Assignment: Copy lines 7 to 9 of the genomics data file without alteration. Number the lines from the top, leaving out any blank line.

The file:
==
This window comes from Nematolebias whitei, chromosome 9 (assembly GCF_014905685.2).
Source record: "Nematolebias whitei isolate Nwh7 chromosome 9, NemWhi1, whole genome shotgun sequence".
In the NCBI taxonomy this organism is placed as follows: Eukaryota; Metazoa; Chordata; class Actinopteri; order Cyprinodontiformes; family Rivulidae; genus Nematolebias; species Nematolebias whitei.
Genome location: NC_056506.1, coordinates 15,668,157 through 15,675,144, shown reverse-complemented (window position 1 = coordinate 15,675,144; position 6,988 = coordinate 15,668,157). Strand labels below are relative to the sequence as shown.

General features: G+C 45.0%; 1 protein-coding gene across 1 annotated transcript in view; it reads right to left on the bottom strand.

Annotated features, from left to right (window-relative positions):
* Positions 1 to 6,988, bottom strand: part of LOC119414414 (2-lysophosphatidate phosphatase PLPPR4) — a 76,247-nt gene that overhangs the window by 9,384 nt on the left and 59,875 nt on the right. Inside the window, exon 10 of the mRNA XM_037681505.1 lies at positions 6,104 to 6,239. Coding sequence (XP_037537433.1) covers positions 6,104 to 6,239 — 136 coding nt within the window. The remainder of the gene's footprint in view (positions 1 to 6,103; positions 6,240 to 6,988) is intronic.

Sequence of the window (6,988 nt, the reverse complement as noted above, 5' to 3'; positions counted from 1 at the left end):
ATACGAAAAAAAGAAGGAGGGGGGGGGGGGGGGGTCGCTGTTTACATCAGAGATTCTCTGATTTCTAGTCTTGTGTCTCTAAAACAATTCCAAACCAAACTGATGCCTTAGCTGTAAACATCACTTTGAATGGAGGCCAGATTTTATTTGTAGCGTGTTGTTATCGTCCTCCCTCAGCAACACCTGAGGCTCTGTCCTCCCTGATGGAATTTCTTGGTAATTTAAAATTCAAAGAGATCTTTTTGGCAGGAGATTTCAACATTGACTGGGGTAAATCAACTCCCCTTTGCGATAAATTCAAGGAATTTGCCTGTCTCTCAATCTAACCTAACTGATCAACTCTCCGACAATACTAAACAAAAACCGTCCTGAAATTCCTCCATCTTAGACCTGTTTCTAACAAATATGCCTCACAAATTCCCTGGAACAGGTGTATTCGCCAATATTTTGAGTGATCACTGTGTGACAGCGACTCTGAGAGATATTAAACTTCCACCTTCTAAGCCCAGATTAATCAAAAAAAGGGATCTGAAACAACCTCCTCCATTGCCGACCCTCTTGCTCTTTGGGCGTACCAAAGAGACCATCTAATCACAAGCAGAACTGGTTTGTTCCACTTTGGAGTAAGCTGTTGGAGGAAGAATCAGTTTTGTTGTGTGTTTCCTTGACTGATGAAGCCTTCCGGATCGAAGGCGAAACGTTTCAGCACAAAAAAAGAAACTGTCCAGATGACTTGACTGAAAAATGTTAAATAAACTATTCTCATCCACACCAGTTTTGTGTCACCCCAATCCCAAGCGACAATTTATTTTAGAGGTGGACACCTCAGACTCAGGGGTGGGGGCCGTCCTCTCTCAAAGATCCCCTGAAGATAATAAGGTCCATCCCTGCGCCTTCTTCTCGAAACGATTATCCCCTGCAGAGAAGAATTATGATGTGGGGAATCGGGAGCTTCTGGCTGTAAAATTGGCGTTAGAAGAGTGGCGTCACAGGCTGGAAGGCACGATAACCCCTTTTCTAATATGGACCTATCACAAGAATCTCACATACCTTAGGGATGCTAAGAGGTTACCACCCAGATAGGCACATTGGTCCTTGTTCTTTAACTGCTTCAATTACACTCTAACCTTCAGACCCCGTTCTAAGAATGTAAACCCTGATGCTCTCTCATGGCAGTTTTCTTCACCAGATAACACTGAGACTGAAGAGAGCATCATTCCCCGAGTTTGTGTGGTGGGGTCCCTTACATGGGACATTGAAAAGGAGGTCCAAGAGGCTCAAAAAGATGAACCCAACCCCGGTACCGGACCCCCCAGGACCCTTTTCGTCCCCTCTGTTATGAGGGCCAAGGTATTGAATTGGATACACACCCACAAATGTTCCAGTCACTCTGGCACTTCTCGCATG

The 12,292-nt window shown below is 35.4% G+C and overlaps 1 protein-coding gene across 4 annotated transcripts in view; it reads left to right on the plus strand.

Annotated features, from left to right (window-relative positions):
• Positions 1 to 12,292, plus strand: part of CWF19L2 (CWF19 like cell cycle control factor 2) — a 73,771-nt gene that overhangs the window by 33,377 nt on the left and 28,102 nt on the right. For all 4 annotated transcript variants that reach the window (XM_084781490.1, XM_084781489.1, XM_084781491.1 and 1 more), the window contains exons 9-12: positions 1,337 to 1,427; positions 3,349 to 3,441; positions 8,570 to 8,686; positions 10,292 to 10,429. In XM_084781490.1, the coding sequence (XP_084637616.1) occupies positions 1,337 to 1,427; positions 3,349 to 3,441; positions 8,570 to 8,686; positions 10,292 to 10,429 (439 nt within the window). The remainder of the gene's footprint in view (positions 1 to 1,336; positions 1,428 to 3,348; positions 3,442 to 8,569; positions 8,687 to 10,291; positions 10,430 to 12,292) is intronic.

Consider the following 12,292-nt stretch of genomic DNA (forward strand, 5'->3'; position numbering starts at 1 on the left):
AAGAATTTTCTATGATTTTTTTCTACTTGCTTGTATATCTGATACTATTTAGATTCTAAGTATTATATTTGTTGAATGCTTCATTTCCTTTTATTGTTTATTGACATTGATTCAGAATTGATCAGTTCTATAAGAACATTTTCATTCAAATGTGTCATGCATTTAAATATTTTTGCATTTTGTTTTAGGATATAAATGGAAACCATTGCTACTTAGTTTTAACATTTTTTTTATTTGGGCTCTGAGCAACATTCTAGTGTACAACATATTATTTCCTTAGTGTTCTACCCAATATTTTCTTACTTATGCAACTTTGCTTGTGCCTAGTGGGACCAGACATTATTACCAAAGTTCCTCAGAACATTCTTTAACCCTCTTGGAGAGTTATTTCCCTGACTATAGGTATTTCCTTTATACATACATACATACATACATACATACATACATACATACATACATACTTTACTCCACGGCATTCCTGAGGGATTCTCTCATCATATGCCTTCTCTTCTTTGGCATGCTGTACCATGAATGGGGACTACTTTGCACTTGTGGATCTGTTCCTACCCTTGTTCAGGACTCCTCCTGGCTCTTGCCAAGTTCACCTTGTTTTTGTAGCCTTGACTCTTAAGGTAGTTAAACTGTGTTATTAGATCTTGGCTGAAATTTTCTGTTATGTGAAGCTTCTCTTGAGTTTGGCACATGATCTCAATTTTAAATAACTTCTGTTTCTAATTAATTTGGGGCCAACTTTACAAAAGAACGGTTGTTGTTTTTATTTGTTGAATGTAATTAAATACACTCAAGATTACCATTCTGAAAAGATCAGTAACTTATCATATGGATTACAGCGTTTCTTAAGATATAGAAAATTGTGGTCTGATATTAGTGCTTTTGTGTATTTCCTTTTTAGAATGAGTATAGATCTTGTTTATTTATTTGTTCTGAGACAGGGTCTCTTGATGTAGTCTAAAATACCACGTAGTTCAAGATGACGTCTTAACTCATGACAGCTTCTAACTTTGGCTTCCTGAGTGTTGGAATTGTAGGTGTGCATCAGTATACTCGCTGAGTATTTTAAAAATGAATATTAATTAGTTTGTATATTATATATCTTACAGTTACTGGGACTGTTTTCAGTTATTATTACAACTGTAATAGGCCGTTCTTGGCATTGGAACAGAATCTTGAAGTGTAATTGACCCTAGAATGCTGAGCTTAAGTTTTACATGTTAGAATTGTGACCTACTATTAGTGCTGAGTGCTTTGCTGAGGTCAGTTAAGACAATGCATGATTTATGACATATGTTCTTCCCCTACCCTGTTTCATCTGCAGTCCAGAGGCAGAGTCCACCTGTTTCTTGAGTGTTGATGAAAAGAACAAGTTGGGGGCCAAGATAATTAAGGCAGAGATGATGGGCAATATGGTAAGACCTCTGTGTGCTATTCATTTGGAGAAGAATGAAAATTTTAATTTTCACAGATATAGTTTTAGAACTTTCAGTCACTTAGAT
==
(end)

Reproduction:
* Positions 1 to 6,988, bottom strand: part of LOC119414414 (2-lysophosphatidate phosphatase PLPPR4) — a 76,247-nt gene that overhangs the window by 9,384 nt on the left and 59,875 nt on the right. Inside the window, exon 10 of the mRNA XM_037681505.1 lies at positions 6,104 to 6,239. Coding sequence (XP_037537433.1) covers positions 6,104 to 6,239 — 136 coding nt within the window. The remainder of the gene's footprint in view (positions 1 to 6,103; positions 6,240 to 6,988) is intronic.

Sequence of the window (6,988 nt, the reverse complement as noted above, 5' to 3'; positions counted from 1 at the left end):
ATACGAAAAAAAGAAGGAGGGGGGGGGGGGGGGGTCGCTGTTTACATCAGAGATTCTCTGATTTCTAGTCTTGTGTCTCTAAAACAATTCCAAACCAAACTGATGCCTTAGCTGTAAACATCACTTTGAATGGAGGCCAGATTTTATTTGTAGCGTGTTGTTATCGTCCTCCCTCAGCAACACCTGAGGCTCTGTCCTCCCTGATGGAATTTCTTGGTAATTTAAAATTCAAAGAGATCTTTTTGGCAGGAGATTTCAACATTGACTGGGGTAAATCAACTCCCCTTTGCGATAAATTCAAGGAATTTGCCTGTCTCTCAATCTAACCTAACTGATCAACTCTCCGACAATACTAAACAAAAACCGTCCTGAAATTCCTCCATCTTAGACCTGTTTCTAACAAATATGCCTCACAAATTCCCTGGAACAGGTGTATTCGCCAATATTTTGAGTGATCACTGTGTGACAGCGACTCTGAGAGATATTAAACTTCCACCTTCTAAGCCCAGATTAATCAAAAAAAGGGATCTGAAACAACCTCCTCCATTGCCGACCCTCTTGCTCTTTGGGCGTACCAAAGAGACCATCTAATCACAAGCAGAACTGGTTTGTTCCACTTTGGAGTAAGCTGTTGGAGGAAGAATCAGTTTTGTTGTGTGTTTCCTTGACTGATGAAGCCTTCCGGATCGAAGGCGAAACGTTTCAGCACAAAAAAAGAAACTGTCCAGATGACTTGACTGAAAAATGTTAAATAAACTATTCTCATCCACACCAGTTTTGTGTCACCCCAATCCCAAGCGACAATTTATTTTAGAGGTGGACACCTCAGACTCAGGGGTGGGGGCCGTCCTCTCTCAAAGATCCCCTGAAGATAATAAGGTCCATCCCTGCGCCTTCTTCTCGAAACGATTATCCCCTGCAGAGAAGAATTATGATGTGGGGAATCGGGAGCTTCTGGCTGTAAAATTGGCGTTAGAAGAGTGGCGTCACAGGCTGGAAGGCACGATAACCCCTTTTCTAATATGGACCTATCACAAGAATCTCACATACCTTAGGGATGCTAAGAGGTTACCACCCAGATAGGCACATTGGTCCTTGTTCTTTAACTGCTTCAATTACACTCTAACCTTCAGACCCCGTTCTAAGAATGTAAACCCTGATGCTCTCTCATGGCAGTTTTCTTCACCAGATAACACTGAGACTGAAGAGAGCATCATTCCCCGAGTTTGTGTGGTGGGGTCCCTTACATGGGACATTGAAAAGGAGGTCCAAGAGGCTCAAAAAGATGAACCCAACCCCGGTACCGGACCCCCCAGGACCCTTTTCGTCCCCTCTGTTATGAGGGCCAAGGTATTGAATTGGATACACACCCACAAATGTTCCAGTCACTCTGGCACTTCTCGCATG